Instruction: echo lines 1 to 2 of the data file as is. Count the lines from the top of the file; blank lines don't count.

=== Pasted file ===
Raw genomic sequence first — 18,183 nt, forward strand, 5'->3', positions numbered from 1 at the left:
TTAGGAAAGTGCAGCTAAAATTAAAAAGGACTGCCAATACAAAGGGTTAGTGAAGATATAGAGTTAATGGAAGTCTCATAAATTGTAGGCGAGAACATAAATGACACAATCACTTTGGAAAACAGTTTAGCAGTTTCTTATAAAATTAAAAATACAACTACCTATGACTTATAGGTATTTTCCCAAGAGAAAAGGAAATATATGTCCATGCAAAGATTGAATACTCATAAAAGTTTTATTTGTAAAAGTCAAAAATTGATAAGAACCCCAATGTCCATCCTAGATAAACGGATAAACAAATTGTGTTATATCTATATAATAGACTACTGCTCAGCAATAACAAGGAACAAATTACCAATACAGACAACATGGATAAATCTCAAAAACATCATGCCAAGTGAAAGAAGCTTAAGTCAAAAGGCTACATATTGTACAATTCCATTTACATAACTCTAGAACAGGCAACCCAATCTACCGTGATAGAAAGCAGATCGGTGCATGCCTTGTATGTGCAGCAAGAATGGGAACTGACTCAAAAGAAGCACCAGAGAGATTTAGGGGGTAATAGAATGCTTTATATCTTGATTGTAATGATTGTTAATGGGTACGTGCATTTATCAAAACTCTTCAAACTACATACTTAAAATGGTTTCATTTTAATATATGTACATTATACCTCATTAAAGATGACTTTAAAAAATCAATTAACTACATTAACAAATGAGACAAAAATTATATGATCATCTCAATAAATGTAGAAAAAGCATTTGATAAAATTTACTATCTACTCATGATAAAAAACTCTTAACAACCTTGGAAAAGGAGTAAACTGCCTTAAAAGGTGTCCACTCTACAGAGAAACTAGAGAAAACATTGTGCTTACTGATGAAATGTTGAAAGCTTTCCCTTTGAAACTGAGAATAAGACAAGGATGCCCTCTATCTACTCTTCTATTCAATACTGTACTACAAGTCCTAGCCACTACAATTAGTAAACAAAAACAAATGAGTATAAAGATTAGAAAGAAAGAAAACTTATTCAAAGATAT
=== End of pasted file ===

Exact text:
Raw genomic sequence first — 18,183 nt, forward strand, 5'->3', positions numbered from 1 at the left:
TTAGGAAAGTGCAGCTAAAATTAAAAAGGACTGCCAATACAAAGGGTTAGTGAAGATATAGAGTTAATGGAAGTCTCATAAATTGTAGGCGAGAACATAAATGACACAATCACTTTGGAAAACAGTTTAGCAGTTTCTTATAAAATTAAAAATACAACTACCTATGACTTATAGGTATTTTCCCAAGAGAAAAGGAAATATATGTCCATGCAAAGATTGAATACTCATAAAAGTTTTATTTGTAAAAGTCAAAAATTGATAAGAACCCCAATGTCCATCCTAGATAAACGGATAAACAAATTGTGTTATATCTATATAATAGACTACTGCTCAGCAATAACAAGGAACAAATTACCAATACAGACAACATGGATAAATCTCAAAAACATCATGCCAAGTGAAAGAAGCTTAAGTCAAAAGGCTACATATTGTACAATTCCATTTACATAACTCTAGAACAGGCAACCCAATCTACCGTGATAGAAAGCAGATCGGTGCATGCCTTGTATGTGCAGCAAGAATGGGAACTGACTCAAAAGAAGCACCAGAGAGATTTAGGGGGTAATAGAATGCTTTATATCTTGATTGTAATGATTGTTAATGGGTACGTGCATTTATCAAAACTCTTCAAACTACATACTTAAAATGGTTTCATTTTAATATATGTACATTATACCTCATTAAAGATGACTTTAAAAAATCAATTAACTACATTAACAAATGAGACAAAAATTATATGATCATCTCAATAAATGTAGAAAAAGCATTTGATAAAATTTACTATCTACTCATGATAAAAAACTCTTAACAACCTTGGAAAAGGAGTAAACTGCCTTAAAAGGTGTCCACTCTACAGAGAAACTAGAGAAAACATTGTGCTTACTGATGAAATGTTGAAAGCTTTCCCTTTGAAACTGAGAATAAGACAAGGATGCCCTCTATCTACTCTTCTATTCAATACTGTACTACAAGTCCTAGCCACTACAATTAGTAAACAAAAACAAATGAGTATAAAGATTAGAAAGAAAGAAAACTTATTCAAAGATAT